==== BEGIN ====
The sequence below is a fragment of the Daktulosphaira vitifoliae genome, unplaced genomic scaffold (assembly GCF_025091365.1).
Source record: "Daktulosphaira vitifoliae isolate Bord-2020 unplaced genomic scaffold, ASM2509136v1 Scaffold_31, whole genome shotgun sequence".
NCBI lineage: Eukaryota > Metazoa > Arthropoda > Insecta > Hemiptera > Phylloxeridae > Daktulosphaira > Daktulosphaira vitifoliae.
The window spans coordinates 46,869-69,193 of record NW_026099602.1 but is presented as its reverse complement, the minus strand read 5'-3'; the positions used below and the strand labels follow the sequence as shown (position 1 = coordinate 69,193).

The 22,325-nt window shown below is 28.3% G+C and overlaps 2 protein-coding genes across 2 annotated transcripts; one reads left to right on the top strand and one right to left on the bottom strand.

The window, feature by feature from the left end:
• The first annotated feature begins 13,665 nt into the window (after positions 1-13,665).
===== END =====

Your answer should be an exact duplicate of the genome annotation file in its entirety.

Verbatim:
The sequence below is a fragment of the Daktulosphaira vitifoliae genome, unplaced genomic scaffold (assembly GCF_025091365.1).
Source record: "Daktulosphaira vitifoliae isolate Bord-2020 unplaced genomic scaffold, ASM2509136v1 Scaffold_31, whole genome shotgun sequence".
NCBI lineage: Eukaryota > Metazoa > Arthropoda > Insecta > Hemiptera > Phylloxeridae > Daktulosphaira > Daktulosphaira vitifoliae.
The window spans coordinates 46,869-69,193 of record NW_026099602.1 but is presented as its reverse complement, the minus strand read 5'-3'; the positions used below and the strand labels follow the sequence as shown (position 1 = coordinate 69,193).

The 22,325-nt window shown below is 28.3% G+C and overlaps 2 protein-coding genes across 2 annotated transcripts; one reads left to right on the top strand and one right to left on the bottom strand.

The window, feature by feature from the left end:
• The first annotated feature begins 13,665 nt into the window (after positions 1-13,665).